Any Bitter Thing Hardcover – Import, 19 May 2005
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A catastrophic accident forces a young Catholic wife to question the good intentions of those around her, in Wood's polished second outing (after My Only Story, 2003), set in small-town Maine.
Incredibly, the abandonment of Lizzy Mitchell on the side of the road after she's hit by a car one March night becomes the third traumatic desertion of her life: the first occurred when her parents died in an airplane crash, leaving her orphaned at age two; the second from the vanishing of her caretaker uncle, Father Mike, when she was nine. Nobody believes that Lizzy remembers a visitation when she was in the hospital after the accident not even her husband, Drew, who is trying to repair their marriage after suspicions of his infidelity drove Lizzy out the night of the accident. Yet Lizzy swears that her beloved Father Mike was there, although she has always been told that he died shortly after the dubious child molestation charges wrested the priest away from her. A 30-year-old counselor in a high school, Lizzy suddenly receives word from the so-called Bad Samaritan who moved her body after she was struck by another car and then left her on the side of the road after calling 911: this aged broken-hearted alcoholic, Harry Griggs, desperately seeks her forgiveness but then doesn't have the strength to use her confidence in turning his life around. After an opening bang, Wood gradually works her way back in time, using alternating points of view and time periods to unravel the soulful mystery of these deeply scarred and intensely human characters. The trials visited upon Lizzy both as a child and adult seem brutally unendurable, and yet her vulnerability becomes her strength. Overall, Wood keeps a firm control, even when testing poor Father Mike with every temptation imaginable. Quotes from The Liturgy of the Hours delicately weave a Christian message throughout. A quiet tale with epic repercussions. -Kirkus Reviews
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- Publisher : Chronicle Books (19 May 2005)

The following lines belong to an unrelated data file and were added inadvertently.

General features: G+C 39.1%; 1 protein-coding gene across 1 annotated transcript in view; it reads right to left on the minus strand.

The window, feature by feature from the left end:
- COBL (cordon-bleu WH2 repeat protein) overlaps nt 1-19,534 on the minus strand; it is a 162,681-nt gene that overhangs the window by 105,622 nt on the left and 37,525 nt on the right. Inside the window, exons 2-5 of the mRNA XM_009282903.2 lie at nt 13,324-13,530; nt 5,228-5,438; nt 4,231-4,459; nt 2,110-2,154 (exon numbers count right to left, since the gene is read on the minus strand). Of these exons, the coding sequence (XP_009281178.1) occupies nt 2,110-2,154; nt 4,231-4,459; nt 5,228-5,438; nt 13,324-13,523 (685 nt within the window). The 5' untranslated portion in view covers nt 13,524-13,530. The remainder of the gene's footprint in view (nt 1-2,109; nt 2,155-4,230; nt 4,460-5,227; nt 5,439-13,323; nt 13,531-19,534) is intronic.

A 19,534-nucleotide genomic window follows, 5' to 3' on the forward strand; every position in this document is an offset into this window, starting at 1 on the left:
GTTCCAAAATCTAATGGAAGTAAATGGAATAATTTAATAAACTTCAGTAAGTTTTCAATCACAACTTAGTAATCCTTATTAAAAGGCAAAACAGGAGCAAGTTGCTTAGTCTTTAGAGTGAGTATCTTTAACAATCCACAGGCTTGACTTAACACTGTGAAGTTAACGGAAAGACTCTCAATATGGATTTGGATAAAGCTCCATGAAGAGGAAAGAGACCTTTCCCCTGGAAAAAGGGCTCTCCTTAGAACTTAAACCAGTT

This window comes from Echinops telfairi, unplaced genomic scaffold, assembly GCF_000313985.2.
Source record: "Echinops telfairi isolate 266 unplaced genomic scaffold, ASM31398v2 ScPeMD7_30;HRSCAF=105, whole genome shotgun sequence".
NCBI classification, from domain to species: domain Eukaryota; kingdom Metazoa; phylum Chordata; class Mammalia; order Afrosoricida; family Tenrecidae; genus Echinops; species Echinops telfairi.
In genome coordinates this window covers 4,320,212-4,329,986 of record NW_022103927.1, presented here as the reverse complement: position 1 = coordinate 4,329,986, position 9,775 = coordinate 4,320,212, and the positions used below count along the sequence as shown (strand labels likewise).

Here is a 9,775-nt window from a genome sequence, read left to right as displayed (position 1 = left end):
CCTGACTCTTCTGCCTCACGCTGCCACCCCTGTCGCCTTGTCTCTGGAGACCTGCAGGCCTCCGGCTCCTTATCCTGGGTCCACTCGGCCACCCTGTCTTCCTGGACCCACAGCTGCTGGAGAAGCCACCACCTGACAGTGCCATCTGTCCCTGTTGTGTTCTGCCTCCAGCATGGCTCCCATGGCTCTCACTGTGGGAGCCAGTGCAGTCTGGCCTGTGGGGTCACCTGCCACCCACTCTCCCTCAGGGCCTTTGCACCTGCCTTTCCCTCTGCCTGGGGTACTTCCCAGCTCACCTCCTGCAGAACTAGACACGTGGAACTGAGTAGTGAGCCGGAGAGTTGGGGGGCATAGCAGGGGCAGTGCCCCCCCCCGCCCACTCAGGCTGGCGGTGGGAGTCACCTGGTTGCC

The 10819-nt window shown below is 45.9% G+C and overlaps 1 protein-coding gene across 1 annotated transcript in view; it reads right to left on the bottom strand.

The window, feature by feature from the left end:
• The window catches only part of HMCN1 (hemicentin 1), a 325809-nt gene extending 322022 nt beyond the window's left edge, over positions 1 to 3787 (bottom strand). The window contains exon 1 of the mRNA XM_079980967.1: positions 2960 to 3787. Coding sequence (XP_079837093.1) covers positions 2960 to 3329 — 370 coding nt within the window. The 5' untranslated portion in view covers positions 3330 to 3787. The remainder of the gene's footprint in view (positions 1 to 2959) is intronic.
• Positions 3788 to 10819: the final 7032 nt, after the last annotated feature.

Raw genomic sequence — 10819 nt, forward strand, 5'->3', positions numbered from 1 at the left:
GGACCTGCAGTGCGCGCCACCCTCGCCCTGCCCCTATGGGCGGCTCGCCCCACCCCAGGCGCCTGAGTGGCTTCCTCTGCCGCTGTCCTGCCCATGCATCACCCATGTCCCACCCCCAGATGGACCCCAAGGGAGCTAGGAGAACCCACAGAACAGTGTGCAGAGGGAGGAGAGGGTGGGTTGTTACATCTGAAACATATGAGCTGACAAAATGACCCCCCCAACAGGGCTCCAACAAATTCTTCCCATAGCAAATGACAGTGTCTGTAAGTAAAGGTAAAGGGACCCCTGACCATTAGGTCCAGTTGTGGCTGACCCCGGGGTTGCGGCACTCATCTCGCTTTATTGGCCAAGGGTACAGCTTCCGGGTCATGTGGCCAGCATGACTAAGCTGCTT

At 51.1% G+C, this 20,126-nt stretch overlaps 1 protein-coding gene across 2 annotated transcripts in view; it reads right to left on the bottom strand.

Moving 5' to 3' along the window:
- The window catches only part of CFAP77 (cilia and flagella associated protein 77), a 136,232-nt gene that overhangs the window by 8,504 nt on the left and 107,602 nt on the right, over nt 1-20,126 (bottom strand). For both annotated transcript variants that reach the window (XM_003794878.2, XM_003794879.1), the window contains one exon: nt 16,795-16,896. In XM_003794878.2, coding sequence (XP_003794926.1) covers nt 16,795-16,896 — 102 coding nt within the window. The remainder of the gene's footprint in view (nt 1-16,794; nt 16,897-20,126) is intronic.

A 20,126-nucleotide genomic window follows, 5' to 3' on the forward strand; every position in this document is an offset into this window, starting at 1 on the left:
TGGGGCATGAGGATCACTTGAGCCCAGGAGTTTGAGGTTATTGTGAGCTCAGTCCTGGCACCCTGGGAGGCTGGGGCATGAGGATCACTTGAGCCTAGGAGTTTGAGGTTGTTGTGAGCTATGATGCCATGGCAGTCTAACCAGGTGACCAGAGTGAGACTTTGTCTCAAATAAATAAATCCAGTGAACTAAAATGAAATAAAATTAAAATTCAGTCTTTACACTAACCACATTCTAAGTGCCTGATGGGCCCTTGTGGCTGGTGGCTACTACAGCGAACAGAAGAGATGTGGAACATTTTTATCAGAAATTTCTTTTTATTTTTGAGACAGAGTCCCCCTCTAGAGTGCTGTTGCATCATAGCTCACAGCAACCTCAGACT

- Language : English
- Hardcover : 384 pages
- ISBN-10 : 0811846040
- ISBN-13 : 978-0811846042
- Reading age : 13 years and up
- Item Weight : 522 g
- Dimensions : 14.99 x 3.3 x 21.08 cm
- Country of Origin : USA
- Customer Reviews:
Top reviews from other countries
Being a Catholic myself, I am well versed with church dogma and spent many years in the company of priests and nuns. This was a first time read for me by this author, so I had none of her other works to use as a comparison.
Although the beginning drew me in, for some reason the novel did not keep riveted.
I am not sure why. Perhaps it was the author's style of writing, it just seemed to me, that it took a long time to tell a simple story.
This is a story filled with love, loss, forgiveness and the tenacity of family.
Although the author spent lots of time developing Lizzie's character, I wish she had spent more time developing Father Mike's and Vivienne's. I wanted more about them and never really got it. I had questions for which I never got answers; what happens to Lizzie's and Father Mike's relationship? Andrea Harmon? Why no scene between Father Mike and Vivienne?...and a few others.
I appreciated the plot twists in the later chapters, I didn't see all of them coming. This was an unexpected treat which woke me up long enough to finish the story.
The story had lots of potential but I think the way it was written it never quite reached it.
All in all, a sad tale with no real winners. All the characters were left hurt and broken.
Wood tells the story by alternating point of views between Lizzy and Father Mike. She takes readers into a maelstrom of right and wrong as the story unfolds. Father Mike is as devoted to his church as any priest. Yet he is tempted. This dilemma coupled with Lizzy's recollections of her childhood build into a gripping story.
With a cast of interesting characters, each one developed with the care of a precise writer, Wood crafts a story with masterful prose. The writing never falters as in this passage, "I spent seven years as Father Mike's child, a time delicate and fossilized, sweet as a paw print encased in amber, telling as a line on a cave wall."
This book is worth reading not just for the superb prose and story telling, but because Wood forces readers to examine their understanding of right and wrong. A great novel demands your attention long after you have finished it. That is exactly what Wood has accomplished in this fine novel.
Father Mike's capacity for self-sacrifice and care is no surprise, seeing as how he's a priest and all, but what is a surprise is his complete delight in fatherhood. Any Bitter Thing is that rare book, a portrait of a man as a devoted, loving, self-sacrificing single parent. Crow Lake is one of these books, Silas Marner is another. What's interesting to me is that the men in these books are not the biological fathers, they take on children who have lost their parents. Parenthood is a transformative event, but I wonder if there are books about biological fatherhood that offer this same spellbinding vision of its power.
It's not easy to say what this novel is about: abuse scandals within the Catholic church, the ubiquity of loneliness, the hard work that a marriage demands, the punishments of secrecy, the joys and terrors of love?
Wood holds all these themes together in the interwoven voices and characters of Lizzy, a young woman recovering from a near fatal hit-and-run accident, and Father Mike, the Catholic priest and uncle who raised her when her parents died.
The story is one that readers will both want to rush through and savor, lingering over lovely phrasings such as "Telling felt like resting" or "Bad news usually arrives ugly."
A thoroughly satisfying read.